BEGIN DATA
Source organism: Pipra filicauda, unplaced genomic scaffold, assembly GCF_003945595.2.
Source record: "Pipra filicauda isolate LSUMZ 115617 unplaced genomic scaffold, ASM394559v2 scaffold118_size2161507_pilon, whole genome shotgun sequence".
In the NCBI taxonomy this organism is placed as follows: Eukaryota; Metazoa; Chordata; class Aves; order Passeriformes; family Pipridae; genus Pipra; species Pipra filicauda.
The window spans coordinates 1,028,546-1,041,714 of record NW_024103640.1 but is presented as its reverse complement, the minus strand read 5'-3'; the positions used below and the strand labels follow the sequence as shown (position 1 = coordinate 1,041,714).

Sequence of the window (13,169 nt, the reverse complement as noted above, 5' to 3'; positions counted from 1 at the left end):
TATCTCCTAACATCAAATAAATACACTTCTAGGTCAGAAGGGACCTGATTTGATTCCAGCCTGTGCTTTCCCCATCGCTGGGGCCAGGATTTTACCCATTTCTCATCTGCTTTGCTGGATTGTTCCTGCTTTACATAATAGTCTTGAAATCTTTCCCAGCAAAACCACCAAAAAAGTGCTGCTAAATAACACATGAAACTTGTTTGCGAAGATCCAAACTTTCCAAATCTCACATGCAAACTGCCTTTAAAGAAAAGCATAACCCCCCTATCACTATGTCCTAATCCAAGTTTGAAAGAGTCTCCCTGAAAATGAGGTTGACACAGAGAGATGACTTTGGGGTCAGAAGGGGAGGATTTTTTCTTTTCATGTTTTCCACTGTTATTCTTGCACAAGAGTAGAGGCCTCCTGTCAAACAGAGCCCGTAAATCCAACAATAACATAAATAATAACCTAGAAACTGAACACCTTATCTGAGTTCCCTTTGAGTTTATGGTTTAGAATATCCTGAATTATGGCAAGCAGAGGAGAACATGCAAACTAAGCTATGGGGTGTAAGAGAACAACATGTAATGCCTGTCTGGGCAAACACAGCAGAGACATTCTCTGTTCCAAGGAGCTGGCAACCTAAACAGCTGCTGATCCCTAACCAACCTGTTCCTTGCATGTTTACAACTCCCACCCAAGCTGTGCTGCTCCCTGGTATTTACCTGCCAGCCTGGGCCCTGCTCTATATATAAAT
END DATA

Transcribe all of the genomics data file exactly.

Source organism: Pipra filicauda, unplaced genomic scaffold, assembly GCF_003945595.2.
Source record: "Pipra filicauda isolate LSUMZ 115617 unplaced genomic scaffold, ASM394559v2 scaffold118_size2161507_pilon, whole genome shotgun sequence".
In the NCBI taxonomy this organism is placed as follows: Eukaryota; Metazoa; Chordata; class Aves; order Passeriformes; family Pipridae; genus Pipra; species Pipra filicauda.
The window spans coordinates 1,028,546-1,041,714 of record NW_024103640.1 but is presented as its reverse complement, the minus strand read 5'-3'; the positions used below and the strand labels follow the sequence as shown (position 1 = coordinate 1,041,714).

Sequence of the window (13,169 nt, the reverse complement as noted above, 5' to 3'; positions counted from 1 at the left end):
TATCTCCTAACATCAAATAAATACACTTCTAGGTCAGAAGGGACCTGATTTGATTCCAGCCTGTGCTTTCCCCATCGCTGGGGCCAGGATTTTACCCATTTCTCATCTGCTTTGCTGGATTGTTCCTGCTTTACATAATAGTCTTGAAATCTTTCCCAGCAAAACCACCAAAAAAGTGCTGCTAAATAACACATGAAACTTGTTTGCGAAGATCCAAACTTTCCAAATCTCACATGCAAACTGCCTTTAAAGAAAAGCATAACCCCCCTATCACTATGTCCTAATCCAAGTTTGAAAGAGTCTCCCTGAAAATGAGGTTGACACAGAGAGATGACTTTGGGGTCAGAAGGGGAGGATTTTTTCTTTTCATGTTTTCCACTGTTATTCTTGCACAAGAGTAGAGGCCTCCTGTCAAACAGAGCCCGTAAATCCAACAATAACATAAATAATAACCTAGAAACTGAACACCTTATCTGAGTTCCCTTTGAGTTTATGGTTTAGAATATCCTGAATTATGGCAAGCAGAGGAGAACATGCAAACTAAGCTATGGGGTGTAAGAGAACAACATGTAATGCCTGTCTGGGCAAACACAGCAGAGACATTCTCTGTTCCAAGGAGCTGGCAACCTAAACAGCTGCTGATCCCTAACCAACCTGTTCCTTGCATGTTTACAACTCCCACCCAAGCTGTGCTGCTCCCTGGTATTTACCTGCCAGCCTGGGCCCTGCTCTATATATAAAT